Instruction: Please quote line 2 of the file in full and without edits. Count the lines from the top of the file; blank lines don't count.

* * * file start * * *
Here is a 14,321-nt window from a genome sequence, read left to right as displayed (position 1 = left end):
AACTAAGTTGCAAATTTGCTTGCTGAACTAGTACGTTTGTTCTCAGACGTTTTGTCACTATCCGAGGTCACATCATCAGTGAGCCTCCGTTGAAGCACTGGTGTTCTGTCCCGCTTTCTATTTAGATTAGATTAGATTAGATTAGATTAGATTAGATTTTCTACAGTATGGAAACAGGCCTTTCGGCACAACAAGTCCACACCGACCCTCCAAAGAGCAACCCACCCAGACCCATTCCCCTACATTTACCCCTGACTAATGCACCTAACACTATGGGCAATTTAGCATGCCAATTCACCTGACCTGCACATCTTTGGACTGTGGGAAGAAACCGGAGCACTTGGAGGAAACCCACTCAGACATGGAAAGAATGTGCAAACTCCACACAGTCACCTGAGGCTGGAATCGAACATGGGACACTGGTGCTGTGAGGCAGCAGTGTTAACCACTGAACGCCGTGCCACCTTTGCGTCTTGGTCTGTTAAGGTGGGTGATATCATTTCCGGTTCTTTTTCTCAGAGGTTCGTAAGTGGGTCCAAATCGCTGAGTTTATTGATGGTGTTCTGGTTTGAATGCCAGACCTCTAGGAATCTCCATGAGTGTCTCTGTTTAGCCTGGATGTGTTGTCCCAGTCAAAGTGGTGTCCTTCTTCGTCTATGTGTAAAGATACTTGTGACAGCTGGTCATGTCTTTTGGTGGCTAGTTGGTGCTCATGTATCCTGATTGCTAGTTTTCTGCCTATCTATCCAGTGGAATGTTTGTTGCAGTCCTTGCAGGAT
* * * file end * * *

AACTAAGTTGCAAATTTGCTTGCTGAACTAGTACGTTTGTTCTCAGACGTTTTGTCACTATCCGAGGTCACATCATCAGTGAGCCTCCGTTGAAGCACTGGTGTTCTGTCCCGCTTTCTATTTAGATTAGATTAGATTAGATTAGATTAGATTAGATTTTCTACAGTATGGAAACAGGCCTTTCGGCACAACAAGTCCACACCGACCCTCCAAAGAGCAACCCACCCAGACCCATTCCCCTACATTTACCCCTGACTAATGCACCTAACACTATGGGCAATTTAGCATGCCAATTCACCTGACCTGCACATCTTTGGACTGTGGGAAGAAACCGGAGCACTTGGAGGAAACCCACTCAGACATGGAAAGAATGTGCAAACTCCACACAGTCACCTGAGGCTGGAATCGAACATGGGACACTGGTGCTGTGAGGCAGCAGTGTTAACCACTGAACGCCGTGCCACCTTTGCGTCTTGGTCTGTTAAGGTGGGTGATATCATTTCCGGTTCTTTTTCTCAGAGGTTCGTAAGTGGGTCCAAATCGCTGAGTTTATTGATGGTGTTCTGGTTTGAATGCCAGACCTCTAGGAATCTCCATGAGTGTCTCTGTTTAGCCTGGATGTGTTGTCCCAGTCAAAGTGGTGTCCTTCTTCGTCTATGTGTAAAGATACTTGTGACAGCTGGTCATGTCTTTTGGTGGCTAGTTGGTGCTCATGTATCCTGATTGCTAGTTTTCTGCCTATCTATCCAGTGGAATGTTTGTTGCAGTCCTTGCAGGAT